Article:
Sacramento Lions 37 – San Jose Seahawks 23
Referee: Tucker, Chris
Kick off by Lions into SJ 22. Clearance kick does not find touch. Lions run practically untouched back in. Including the 3-4 second delay between starting my watch and the actual kick, 33 seconds had expired. Oh boy, let me get out the abacus.
But no. After yielding up a couple more tries, San Jose decided to make a game of it, and everyone was happier for it. Close to the half, they put pressure on the Lions, who made a hash of a clearance kick. The Lions winger was also offside, so we came right back to the 5m (from whence he started forward) for a penalty. Lions player decided to tackle not-back-1, and was saved from the bin by dint of the determined drive through by the supporting SJ players, who drove their man within arms reach of the goal line. He knew what to do. 17-5 at the half.
In the second half, the visitors had the better of the set piece, stealing ball a couple of times in both lineout and against the head in the scrum. They were equal at the breakdown, and their goal kicker was good from 30m on more than one occasion. But they couldn’t stop kicking the ball back to the Lions fullback in the middle of the field. He made them pay again, and again, and again. You have to think — and the Seahawks coach agreed — that if they could have cleaned that up, that this would have been a close one. It LOOKED close, and yet the Lions put over 7 tries. Or 6, if you happened to be a certain ref coach who arrived a minute after kickoff, and so had the score wrong. Thanks, by the way, to Mr. Rauscher, for his thoughts during and after the game.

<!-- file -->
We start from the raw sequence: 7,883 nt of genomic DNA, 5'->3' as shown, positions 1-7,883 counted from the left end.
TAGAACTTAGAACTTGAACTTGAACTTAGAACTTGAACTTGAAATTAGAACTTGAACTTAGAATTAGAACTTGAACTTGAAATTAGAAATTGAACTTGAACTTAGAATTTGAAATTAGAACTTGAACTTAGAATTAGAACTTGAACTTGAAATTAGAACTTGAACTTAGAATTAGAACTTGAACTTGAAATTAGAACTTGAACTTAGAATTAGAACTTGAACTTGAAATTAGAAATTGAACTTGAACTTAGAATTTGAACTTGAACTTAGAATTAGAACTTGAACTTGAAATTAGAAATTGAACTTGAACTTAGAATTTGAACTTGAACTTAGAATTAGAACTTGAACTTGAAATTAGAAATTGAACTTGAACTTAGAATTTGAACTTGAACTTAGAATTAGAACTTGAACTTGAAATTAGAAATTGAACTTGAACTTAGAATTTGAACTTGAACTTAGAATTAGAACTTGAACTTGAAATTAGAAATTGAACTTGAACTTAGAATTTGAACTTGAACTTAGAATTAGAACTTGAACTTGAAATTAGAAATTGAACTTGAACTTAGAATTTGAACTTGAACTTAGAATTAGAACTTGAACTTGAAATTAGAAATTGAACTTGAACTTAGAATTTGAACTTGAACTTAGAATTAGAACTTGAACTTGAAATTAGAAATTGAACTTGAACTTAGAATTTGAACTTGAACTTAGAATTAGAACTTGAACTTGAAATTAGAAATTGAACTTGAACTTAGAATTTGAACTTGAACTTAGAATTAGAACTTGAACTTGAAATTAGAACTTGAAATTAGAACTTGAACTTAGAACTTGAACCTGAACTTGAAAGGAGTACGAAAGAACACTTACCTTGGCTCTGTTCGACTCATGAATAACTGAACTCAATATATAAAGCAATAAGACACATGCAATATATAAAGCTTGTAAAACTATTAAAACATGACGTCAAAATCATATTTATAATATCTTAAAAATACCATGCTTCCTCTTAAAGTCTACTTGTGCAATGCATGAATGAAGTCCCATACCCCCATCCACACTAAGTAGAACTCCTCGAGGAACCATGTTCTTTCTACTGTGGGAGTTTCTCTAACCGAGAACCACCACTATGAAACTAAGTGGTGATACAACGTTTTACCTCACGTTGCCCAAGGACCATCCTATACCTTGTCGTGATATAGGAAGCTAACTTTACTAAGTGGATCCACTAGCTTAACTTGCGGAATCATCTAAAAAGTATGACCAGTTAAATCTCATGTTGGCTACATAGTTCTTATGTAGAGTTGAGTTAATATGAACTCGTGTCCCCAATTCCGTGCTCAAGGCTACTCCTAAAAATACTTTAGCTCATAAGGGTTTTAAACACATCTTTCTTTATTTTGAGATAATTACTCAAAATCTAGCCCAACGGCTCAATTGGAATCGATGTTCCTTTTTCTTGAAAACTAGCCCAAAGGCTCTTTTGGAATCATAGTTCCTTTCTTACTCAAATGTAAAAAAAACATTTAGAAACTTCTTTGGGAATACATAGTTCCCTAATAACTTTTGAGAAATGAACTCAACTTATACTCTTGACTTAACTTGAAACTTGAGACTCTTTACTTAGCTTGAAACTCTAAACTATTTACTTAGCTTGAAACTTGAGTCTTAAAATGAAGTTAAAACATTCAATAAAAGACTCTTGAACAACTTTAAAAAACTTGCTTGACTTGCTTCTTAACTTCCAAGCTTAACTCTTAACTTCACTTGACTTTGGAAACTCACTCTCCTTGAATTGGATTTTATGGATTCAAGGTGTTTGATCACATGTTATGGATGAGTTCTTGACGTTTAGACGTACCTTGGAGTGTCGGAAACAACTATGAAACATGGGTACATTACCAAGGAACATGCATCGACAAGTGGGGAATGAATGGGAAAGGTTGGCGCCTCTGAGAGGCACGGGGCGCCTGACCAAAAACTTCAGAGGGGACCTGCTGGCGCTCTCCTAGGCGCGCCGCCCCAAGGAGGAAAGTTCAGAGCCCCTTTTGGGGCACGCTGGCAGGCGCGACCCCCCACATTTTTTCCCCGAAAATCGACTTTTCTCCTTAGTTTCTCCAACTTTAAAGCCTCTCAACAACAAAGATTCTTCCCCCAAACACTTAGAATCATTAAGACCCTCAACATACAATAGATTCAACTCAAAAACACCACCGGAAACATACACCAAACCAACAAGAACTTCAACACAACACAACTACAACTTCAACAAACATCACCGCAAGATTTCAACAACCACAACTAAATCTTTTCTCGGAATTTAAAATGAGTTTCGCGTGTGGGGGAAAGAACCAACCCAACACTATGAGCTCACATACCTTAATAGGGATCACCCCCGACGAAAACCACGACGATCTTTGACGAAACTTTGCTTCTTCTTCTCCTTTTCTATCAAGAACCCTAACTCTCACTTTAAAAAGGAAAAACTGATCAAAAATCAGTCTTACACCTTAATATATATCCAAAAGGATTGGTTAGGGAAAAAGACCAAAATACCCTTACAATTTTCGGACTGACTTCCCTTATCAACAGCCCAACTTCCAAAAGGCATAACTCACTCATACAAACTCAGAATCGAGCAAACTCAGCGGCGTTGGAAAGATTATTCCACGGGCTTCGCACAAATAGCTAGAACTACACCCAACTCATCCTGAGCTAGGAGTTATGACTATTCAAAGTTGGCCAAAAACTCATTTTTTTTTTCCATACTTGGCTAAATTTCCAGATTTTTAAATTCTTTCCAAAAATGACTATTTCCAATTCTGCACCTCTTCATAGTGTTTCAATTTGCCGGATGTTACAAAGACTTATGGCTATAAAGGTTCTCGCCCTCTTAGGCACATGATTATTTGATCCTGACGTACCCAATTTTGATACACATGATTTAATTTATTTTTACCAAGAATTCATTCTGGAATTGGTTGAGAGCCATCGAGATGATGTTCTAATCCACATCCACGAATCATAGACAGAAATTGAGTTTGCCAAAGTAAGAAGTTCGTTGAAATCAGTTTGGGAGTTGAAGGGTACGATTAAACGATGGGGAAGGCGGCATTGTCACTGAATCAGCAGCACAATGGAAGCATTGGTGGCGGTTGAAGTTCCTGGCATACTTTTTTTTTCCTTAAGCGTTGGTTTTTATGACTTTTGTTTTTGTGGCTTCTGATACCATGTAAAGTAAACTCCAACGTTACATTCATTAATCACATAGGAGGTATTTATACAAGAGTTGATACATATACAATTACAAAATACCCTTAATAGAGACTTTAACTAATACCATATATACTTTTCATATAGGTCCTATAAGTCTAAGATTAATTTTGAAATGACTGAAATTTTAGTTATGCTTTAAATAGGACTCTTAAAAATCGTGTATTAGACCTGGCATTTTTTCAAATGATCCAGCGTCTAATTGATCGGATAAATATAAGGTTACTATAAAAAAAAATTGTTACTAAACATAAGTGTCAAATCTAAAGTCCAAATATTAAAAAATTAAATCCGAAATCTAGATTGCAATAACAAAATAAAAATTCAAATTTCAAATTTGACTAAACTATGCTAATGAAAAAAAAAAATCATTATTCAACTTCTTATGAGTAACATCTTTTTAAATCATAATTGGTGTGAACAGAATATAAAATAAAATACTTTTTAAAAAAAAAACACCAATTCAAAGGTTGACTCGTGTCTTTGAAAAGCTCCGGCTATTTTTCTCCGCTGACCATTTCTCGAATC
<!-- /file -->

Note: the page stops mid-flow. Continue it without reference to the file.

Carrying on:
And then it was off to Bonney Field (for a little round-ball action) which I see has been announced as hosting a couple of internationals again. It’s bigger than it was — 2000 more seats are already in, with another 1000 on the way. Bring your friends!
SFGG Women 54 – San Jose Seahawks Women 5
Referee: Gordon, Preston
This game was not as imbalanced as the scoreboard suggested. The home team had just a bit more of an edge in a few areas that led to points more often.
Sacramento State Women 50 – St. Mary’s College Women 12
Referee: Rauscher, Eric
Game played at the Sac State grass turf field. High fog left the grass wetter than it appeared and caused (?) many knock-ons. Sac State in general just out played St Marys. Sac States #3, Megin Saavedra was a prime example of a player who seemed to be at every breakdown and knew when to run with and when to pass the ball out. A good solid team effort. For St Marys, two high spots. Their scrums were outstanding (I gather due to some excellent coaching). And St Marys’ #11 Kaydee Valliere who scored two tries in the second half to make it a respectable game.
Thanks for the outing ladies.
Santa Rosa 29 – SFGG 10
Referee: MacDonald, Neil